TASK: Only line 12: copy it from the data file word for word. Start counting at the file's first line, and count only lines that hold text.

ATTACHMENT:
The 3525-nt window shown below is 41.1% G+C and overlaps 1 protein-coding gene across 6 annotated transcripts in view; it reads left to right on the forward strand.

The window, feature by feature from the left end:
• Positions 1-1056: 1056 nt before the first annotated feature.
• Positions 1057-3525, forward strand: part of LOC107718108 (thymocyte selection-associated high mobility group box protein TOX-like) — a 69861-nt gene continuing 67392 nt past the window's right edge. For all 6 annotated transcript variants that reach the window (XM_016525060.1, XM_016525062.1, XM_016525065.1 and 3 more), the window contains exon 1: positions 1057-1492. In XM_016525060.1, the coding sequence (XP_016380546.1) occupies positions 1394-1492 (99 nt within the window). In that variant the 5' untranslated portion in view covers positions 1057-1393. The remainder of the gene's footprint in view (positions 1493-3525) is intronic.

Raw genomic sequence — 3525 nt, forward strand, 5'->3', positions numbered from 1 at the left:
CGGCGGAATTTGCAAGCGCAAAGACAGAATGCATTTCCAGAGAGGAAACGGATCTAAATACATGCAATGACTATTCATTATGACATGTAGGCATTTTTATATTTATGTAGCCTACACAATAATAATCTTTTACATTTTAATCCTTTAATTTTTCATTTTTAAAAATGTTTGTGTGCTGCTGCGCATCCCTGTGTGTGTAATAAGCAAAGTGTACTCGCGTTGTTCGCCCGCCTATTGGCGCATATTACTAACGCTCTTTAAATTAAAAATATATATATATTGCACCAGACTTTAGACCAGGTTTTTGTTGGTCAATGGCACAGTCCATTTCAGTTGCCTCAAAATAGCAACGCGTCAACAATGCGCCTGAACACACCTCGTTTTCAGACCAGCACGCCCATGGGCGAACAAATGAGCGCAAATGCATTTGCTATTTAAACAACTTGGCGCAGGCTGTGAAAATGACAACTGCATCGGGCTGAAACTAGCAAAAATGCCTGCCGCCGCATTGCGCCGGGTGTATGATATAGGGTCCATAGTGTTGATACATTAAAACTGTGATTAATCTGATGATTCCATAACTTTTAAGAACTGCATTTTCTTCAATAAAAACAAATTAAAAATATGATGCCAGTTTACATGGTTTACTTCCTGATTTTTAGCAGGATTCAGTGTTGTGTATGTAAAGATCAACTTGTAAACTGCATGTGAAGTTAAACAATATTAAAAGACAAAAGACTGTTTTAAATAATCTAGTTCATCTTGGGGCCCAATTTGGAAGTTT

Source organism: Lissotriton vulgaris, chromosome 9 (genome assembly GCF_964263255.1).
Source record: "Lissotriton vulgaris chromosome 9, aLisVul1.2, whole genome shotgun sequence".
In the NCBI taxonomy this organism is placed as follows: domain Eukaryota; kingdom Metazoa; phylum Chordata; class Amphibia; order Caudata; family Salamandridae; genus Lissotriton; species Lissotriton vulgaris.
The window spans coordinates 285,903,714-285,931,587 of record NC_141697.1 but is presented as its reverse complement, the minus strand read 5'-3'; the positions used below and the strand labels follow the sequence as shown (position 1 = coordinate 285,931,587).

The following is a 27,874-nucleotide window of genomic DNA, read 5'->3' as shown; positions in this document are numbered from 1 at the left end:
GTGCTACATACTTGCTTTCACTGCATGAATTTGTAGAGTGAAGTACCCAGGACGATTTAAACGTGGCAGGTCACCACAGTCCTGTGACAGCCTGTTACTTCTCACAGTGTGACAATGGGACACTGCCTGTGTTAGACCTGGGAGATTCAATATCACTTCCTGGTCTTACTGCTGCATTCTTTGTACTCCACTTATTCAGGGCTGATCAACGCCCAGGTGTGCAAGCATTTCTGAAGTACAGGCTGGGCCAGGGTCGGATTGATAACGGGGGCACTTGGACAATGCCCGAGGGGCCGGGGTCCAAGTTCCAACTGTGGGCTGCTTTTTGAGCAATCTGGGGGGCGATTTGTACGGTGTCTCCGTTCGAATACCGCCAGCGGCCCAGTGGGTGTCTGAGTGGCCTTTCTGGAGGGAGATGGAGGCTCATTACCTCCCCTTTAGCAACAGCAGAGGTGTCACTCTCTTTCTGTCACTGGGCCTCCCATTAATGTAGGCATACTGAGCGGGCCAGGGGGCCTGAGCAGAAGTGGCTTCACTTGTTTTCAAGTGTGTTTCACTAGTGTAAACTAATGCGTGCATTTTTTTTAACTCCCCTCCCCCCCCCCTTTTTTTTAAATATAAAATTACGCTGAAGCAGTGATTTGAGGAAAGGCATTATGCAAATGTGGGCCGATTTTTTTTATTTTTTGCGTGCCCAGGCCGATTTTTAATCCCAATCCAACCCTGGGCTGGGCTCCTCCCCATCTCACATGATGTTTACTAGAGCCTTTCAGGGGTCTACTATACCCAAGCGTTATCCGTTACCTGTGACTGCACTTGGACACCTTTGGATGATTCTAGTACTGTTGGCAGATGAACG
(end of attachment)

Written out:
GTGCTACATACTTGCTTTCACTGCATGAATTTGTAGAGTGAAGTACCCAGGACGATTTAAACGTGGCAGGTCACCACAGTCCTGTGACAGCCTGTTACTTCTCACAGTGTGACAATGGGACACTGCCTGTGTTAGACCTGGGAGATTCAATATCACTTCCTGGTCTTACTGCTGCATTCTTTGTACTCCACTTATTCAGGGCTGATCAACGCCCAGGTGTGCAAGCATTTCTGAAGTACAGGCTGGGCCAGGGTCGGATTGATAACGGGGGCACTTGGACAATGCCCGAGGGGCCGGGGTCCAAGTTCCAACTGTGGGCTGCTTTTTGAGCAATCTGGGGGGCGATTTGTACGGTGTCTCCGTTCGAATACCGCCAGCGGCCCAGTGGGTGTCTGAGTGGCCTTTCTGGAGGGAGATGGAGGCTCATTACCTCCCCTTTAGCAACAGCAGAGGTGTCACTCTCTTTCTGTCACTGGGCCTCCCATTAATGTAGGCATACTGAGCGGGCCAGGGGGCCTGAGCAGAAGTGGCTTCACTTGTTTTCAAGTGTGTTTCACTAGTGTAAACTAATGCGTGCATTTTTTTTAACTCCCCTCCCCCCCCCCTTTTTTTTAAATATAAAATTACGCTGAAGCAGTGATTTGAGGAAAGGCATTATGCAAATGTGGGCCGATTTTTTTTATTTTTTGCGTGCCCAGGCCGATTTTTAATCCCAATCCAACCCTGGGCTGGGCTCCTCCCCATCTCACATGATGTTTACTAGAGCCTTTCAGGGGTCTACTATACCCAAGCGTTATCCGTTACCTGTGACTGCACTTGGACACCTTTGGATGATTCTAGTACTGTTGGCAGATGAACG